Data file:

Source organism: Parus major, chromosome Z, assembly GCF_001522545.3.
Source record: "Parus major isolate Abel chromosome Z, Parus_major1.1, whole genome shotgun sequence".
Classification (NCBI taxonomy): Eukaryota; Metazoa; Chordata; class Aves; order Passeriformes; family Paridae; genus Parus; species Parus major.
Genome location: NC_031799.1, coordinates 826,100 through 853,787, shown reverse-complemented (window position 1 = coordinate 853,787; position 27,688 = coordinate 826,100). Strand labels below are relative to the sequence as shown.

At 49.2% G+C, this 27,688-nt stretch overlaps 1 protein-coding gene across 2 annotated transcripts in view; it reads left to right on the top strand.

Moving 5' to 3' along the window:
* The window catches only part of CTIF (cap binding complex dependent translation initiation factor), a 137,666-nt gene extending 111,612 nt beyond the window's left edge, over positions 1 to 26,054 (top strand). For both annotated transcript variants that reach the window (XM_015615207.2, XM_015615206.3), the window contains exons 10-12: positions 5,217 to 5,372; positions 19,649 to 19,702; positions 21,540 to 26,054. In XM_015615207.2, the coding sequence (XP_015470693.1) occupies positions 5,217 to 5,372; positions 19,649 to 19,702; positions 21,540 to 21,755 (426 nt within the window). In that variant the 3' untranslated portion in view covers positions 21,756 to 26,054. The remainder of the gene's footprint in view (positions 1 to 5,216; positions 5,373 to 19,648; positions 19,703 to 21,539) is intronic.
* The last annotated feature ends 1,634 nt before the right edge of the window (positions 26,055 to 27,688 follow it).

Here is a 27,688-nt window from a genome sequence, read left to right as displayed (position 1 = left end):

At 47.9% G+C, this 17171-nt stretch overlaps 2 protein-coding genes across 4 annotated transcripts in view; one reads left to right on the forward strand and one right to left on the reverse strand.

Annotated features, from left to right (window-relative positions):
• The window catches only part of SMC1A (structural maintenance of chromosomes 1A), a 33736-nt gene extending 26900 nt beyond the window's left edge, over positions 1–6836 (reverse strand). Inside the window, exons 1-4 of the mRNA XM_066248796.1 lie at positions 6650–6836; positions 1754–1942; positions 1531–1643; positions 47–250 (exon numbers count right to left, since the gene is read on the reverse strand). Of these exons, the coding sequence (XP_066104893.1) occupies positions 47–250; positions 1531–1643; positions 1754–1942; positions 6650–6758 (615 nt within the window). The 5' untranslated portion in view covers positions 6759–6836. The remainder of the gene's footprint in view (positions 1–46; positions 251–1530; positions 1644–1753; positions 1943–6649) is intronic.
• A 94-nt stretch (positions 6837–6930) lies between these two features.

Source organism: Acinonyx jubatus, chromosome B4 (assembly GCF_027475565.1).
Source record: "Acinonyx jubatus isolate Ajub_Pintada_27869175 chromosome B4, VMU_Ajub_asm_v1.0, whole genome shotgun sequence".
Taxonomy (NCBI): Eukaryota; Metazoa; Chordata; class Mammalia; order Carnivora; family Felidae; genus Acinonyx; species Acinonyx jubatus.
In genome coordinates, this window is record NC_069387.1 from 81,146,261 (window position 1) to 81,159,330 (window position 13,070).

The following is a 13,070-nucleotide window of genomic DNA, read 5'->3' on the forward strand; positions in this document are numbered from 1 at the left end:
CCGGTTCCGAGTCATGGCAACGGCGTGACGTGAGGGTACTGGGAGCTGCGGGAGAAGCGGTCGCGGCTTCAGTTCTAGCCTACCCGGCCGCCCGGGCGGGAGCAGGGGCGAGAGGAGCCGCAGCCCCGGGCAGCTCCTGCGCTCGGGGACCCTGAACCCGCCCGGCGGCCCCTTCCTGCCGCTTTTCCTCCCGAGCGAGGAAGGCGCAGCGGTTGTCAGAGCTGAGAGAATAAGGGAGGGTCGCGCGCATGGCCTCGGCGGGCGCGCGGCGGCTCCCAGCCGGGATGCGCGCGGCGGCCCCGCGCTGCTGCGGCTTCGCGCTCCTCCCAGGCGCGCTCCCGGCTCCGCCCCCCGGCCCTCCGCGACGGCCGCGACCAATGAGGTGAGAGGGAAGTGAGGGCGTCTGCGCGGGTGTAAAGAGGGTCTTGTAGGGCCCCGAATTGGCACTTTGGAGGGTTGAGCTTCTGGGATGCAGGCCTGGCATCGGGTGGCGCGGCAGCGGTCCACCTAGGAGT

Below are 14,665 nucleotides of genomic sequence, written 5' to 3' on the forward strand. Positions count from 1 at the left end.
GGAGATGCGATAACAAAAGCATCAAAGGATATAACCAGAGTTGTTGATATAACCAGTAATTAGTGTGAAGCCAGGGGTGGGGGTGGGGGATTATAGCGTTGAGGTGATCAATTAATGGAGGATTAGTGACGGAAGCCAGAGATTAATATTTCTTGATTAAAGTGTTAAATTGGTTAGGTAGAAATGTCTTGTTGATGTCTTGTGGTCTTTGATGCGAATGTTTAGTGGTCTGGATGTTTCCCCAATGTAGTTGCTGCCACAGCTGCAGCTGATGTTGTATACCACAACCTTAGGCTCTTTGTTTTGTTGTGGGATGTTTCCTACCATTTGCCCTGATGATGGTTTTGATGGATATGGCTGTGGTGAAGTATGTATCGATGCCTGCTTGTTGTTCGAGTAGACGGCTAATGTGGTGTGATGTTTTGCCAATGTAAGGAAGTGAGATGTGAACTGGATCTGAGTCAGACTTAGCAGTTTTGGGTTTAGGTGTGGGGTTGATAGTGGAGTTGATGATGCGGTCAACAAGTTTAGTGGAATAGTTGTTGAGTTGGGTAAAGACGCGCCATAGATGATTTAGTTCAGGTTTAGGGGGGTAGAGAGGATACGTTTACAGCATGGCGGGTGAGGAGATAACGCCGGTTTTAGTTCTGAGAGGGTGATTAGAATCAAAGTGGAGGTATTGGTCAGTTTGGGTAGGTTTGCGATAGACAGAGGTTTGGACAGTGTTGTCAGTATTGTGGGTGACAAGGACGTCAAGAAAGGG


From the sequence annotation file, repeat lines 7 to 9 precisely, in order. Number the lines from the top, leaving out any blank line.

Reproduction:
* The window catches only part of CTIF (cap binding complex dependent translation initiation factor), a 137,666-nt gene extending 111,612 nt beyond the window's left edge, over positions 1 to 26,054 (top strand). For both annotated transcript variants that reach the window (XM_015615207.2, XM_015615206.3), the window contains exons 10-12: positions 5,217 to 5,372; positions 19,649 to 19,702; positions 21,540 to 26,054. In XM_015615207.2, the coding sequence (XP_015470693.1) occupies positions 5,217 to 5,372; positions 19,649 to 19,702; positions 21,540 to 21,755 (426 nt within the window). In that variant the 3' untranslated portion in view covers positions 21,756 to 26,054. The remainder of the gene's footprint in view (positions 1 to 5,216; positions 5,373 to 19,648; positions 19,703 to 21,539) is intronic.
* The last annotated feature ends 1,634 nt before the right edge of the window (positions 26,055 to 27,688 follow it).

Here is a 27,688-nt window from a genome sequence, read left to right as displayed (position 1 = left end):